Temperature Effects in Clear Lake and Galveston Bay
Childers, Ralph E.
Hiser, Leland L.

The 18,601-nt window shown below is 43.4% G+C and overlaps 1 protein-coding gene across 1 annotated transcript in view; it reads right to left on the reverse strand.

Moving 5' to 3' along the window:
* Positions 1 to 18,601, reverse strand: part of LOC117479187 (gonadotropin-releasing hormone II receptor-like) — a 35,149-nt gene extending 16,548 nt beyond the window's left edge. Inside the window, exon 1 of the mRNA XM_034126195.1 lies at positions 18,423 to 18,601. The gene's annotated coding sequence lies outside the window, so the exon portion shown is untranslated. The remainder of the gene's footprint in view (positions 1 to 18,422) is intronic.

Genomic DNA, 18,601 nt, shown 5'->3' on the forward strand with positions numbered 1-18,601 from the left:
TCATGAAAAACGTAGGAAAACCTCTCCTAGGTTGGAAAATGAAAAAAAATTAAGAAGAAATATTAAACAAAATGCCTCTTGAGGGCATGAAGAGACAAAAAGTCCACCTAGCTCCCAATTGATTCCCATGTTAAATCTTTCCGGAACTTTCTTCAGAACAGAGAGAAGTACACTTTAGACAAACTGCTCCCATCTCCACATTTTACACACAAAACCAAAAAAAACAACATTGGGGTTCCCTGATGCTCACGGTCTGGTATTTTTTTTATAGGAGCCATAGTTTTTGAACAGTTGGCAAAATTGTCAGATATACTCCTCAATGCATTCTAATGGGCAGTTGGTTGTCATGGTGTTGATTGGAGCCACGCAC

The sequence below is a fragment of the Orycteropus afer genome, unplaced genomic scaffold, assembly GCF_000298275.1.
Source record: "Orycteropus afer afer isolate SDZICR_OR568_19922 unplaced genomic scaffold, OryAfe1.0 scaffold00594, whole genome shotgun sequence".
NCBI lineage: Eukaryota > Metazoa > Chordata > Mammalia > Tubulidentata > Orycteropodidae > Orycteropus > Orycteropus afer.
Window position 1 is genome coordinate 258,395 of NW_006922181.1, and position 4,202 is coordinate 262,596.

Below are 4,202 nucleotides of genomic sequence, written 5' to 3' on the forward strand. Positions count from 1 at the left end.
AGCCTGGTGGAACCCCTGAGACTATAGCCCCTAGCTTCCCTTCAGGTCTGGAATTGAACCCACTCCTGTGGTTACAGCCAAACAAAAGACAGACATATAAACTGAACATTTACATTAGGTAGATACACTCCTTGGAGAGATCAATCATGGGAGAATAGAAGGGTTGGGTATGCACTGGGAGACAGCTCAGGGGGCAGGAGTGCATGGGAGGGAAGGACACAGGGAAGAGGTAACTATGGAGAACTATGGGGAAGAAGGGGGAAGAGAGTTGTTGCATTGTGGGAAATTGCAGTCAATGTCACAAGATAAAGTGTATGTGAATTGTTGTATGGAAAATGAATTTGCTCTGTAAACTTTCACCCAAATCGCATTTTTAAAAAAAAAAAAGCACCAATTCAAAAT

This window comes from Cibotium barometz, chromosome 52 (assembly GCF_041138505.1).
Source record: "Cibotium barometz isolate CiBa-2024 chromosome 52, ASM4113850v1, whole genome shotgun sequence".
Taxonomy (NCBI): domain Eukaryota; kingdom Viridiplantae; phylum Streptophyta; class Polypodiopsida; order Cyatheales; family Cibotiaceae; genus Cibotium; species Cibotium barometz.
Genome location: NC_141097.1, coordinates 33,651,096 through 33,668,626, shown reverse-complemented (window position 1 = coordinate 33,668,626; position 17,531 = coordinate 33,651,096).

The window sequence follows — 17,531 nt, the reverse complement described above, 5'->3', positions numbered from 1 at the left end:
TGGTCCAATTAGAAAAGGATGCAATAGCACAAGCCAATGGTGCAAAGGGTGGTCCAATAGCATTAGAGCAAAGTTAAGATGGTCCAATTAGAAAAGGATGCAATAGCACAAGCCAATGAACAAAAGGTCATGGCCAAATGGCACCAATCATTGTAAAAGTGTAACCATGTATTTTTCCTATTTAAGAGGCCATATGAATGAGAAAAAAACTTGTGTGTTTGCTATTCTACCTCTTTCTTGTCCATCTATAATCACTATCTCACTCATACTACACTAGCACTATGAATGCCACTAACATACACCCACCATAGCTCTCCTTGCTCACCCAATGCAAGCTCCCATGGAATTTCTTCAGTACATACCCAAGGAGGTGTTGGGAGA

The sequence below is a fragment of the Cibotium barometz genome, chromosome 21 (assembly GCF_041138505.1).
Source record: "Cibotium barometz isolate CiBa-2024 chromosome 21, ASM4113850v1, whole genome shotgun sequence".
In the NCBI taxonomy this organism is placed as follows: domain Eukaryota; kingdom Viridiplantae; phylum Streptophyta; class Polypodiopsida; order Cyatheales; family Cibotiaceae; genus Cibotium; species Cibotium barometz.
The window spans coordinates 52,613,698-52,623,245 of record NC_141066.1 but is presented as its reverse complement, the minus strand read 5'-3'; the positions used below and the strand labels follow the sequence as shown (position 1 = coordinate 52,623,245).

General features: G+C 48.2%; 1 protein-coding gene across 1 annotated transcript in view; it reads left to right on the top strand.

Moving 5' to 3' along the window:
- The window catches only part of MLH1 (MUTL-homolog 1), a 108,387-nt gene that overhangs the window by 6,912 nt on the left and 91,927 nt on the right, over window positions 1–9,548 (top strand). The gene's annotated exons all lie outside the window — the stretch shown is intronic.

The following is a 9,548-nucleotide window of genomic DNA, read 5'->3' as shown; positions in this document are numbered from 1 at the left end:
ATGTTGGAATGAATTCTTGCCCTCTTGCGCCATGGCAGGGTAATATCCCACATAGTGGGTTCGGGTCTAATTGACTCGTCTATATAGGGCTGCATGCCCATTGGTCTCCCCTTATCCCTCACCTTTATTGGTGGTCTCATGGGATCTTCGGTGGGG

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The study of temperature effects in Clear Lake and Galveston Bay was initiated in 1964 when a series of temperature distribution studies were made in Clear Lake prior to the operation of the No. 3 generating unit at the Webster Station. The results of these studies were previously reported in Technical Progress Report No. 1 submitted in August of 1965. In early 1965, the No. 3 unit started operation and increased generation capacity from 220 megawatts to approximately 570 megawatts. The cooling water canal system was changed with the addition of a new four-mile discharge canal entering Clear Lake from the south. A relative evaluation of the lake performance as a source of cooling water was made in July of 1965 with generation at approximately 525 megawatts and the entire coolant flow diverted through the new discharge canal. The presence and relative abundance of the various types of plankton at selected locations on Clear Creek and Clear Lake was also determined. Temperature distribution studies were repeated in 1966 with power generation the same but the coolant flow was distributed between both discharge canals. The plankton sampling and analysis were also duplicated and a letter report was submitted on August 8, 1966. A temperature distribution study was also conducted at Bacliff, the point of discharge for the P.H. Robinson Station which at that time had a generation capacity of 450 megawatts. The temperature distribution studies at Clear Lake were not repeated in the summer of 1967. However, a study of the dissolved oxygen balance in the cooling water system was made and Technical Progress Report No. 2 entitled Oxygen Balance of the Webster Generating Station Cooling Water Canal System was submitted in November of 1967. The plankton sampling and analysis were again duplicated. Based upon the investigations conducted by Southwest Research Institute, the following conclusions and recommendations are made: (1) Under the present system configuration and generation capacity at Webster Station, it is improbable that th plant intake temperatures will be affected by short-circuiting of heated cooling water. The major influence on intake temperatures will be meteorological conditions. (2) The interrelation between the two discharges in Clear Lake under present conditions is relatively minor, and the two lobes of heated water are separated by an area of water only slightly higher than the ambient water temperature. (3) Thermal stratification in Clear Lake is insignificant except near the new canal outlet during mild wind conditions. (4) The area of water in Clear Lake which is at an elevated temperature does not vary significantly but does shift in position due to wind and tides. (5) From 15 to 25 percent of Clear Lake can be above normal lake temperatures. The normal temperatures in Clear Lake during July may be two to three degrees higher than Galveston Bay water temperatures. (6) At the new canal discharge to Clear Lake the area of heated water has been observed, under maximum values of plant loading, to reach from shore to shore with temperatures three degrees above the normal lake temperature. This condition might temporarily restrict migration routes of some marine organisms. (7) Additional expansion at Webster is not recommended under the current canal configuration. Expansion of generation capacity might be accomodated by relocation of heated water discharge points. (8) No significant differences in plankton distribution or relative numbers in Clear Lake have been observed over the 1965 to 1967 period. (9) The use of airborne temperature sensing equipment should be seriously considered for future temperature distribution studies of this type.